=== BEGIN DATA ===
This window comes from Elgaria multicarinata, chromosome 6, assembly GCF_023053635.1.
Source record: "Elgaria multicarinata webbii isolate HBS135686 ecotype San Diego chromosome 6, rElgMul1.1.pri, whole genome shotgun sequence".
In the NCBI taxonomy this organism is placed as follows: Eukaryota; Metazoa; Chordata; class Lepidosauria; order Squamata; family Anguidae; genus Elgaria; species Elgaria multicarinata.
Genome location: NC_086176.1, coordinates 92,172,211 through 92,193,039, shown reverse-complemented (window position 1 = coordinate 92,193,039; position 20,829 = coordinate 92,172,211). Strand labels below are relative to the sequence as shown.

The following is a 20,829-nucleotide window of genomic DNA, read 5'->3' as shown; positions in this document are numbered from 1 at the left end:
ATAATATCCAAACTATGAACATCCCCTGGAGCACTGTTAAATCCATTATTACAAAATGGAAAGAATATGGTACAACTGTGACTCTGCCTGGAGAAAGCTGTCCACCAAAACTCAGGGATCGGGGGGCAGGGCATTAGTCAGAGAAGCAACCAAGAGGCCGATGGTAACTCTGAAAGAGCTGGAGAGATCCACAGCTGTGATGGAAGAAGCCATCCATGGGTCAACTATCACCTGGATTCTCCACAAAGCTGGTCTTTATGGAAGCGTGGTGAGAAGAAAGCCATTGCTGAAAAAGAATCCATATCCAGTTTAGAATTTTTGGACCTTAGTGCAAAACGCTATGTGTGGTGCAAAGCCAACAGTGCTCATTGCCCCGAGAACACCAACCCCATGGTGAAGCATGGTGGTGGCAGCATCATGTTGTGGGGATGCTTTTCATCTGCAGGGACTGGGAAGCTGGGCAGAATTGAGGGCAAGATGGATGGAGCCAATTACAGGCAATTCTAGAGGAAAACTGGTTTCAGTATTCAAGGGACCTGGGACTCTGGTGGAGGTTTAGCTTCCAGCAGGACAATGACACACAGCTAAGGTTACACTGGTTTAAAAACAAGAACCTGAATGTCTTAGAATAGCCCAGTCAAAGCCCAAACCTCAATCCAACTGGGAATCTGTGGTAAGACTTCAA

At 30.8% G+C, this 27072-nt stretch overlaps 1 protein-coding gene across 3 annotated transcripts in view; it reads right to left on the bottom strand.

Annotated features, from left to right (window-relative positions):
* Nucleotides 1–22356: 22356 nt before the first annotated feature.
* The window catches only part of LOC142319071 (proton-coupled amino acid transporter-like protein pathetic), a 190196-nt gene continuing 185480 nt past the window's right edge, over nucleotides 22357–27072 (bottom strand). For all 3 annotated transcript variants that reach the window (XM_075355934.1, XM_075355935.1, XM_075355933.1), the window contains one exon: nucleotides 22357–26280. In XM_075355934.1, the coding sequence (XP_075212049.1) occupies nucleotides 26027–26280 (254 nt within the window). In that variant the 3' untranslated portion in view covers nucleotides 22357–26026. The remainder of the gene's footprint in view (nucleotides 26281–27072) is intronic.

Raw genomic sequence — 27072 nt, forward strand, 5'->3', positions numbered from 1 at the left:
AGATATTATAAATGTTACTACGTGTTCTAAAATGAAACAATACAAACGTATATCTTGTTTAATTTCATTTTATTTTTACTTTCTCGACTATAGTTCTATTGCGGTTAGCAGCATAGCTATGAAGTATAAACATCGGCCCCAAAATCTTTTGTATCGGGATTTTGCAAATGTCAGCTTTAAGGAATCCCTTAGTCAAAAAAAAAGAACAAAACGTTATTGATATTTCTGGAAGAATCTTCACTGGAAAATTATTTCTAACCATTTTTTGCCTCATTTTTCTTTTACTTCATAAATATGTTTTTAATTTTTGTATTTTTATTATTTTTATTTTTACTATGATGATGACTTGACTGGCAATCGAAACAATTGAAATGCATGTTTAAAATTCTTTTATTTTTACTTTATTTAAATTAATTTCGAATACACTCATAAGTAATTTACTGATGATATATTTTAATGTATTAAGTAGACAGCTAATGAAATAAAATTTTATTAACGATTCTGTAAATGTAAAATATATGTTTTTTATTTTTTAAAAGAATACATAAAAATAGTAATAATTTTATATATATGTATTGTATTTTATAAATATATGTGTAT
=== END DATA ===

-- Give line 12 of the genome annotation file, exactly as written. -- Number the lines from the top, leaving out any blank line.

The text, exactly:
AGATATTATAAATGTTACTACGTGTTCTAAAATGAAACAATACAAACGTATATCTTGTTTAATTTCATTTTATTTTTACTTTCTCGACTATAGTTCTATTGCGGTTAGCAGCATAGCTATGAAGTATAAACATCGGCCCCAAAATCTTTTGTATCGGGATTTTGCAAATGTCAGCTTTAAGGAATCCCTTAGTCAAAAAAAAAGAACAAAACGTTATTGATATTTCTGGAAGAATCTTCACTGGAAAATTATTTCTAACCATTTTTTGCCTCATTTTTCTTTTACTTCATAAATATGTTTTTAATTTTTGTATTTTTATTATTTTTATTTTTACTATGATGATGACTTGACTGGCAATCGAAACAATTGAAATGCATGTTTAAAATTCTTTTATTTTTACTTTATTTAAATTAATTTCGAATACACTCATAAGTAATTTACTGATGATATATTTTAATGTATTAAGTAGACAGCTAATGAAATAAAATTTTATTAACGATTCTGTAAATGTAAAATATATGTTTTTTATTTTTTAAAAGAATACATAAAAATAGTAATAATTTTATATATATGTATTGTATTTTATAAATATATGTGTAT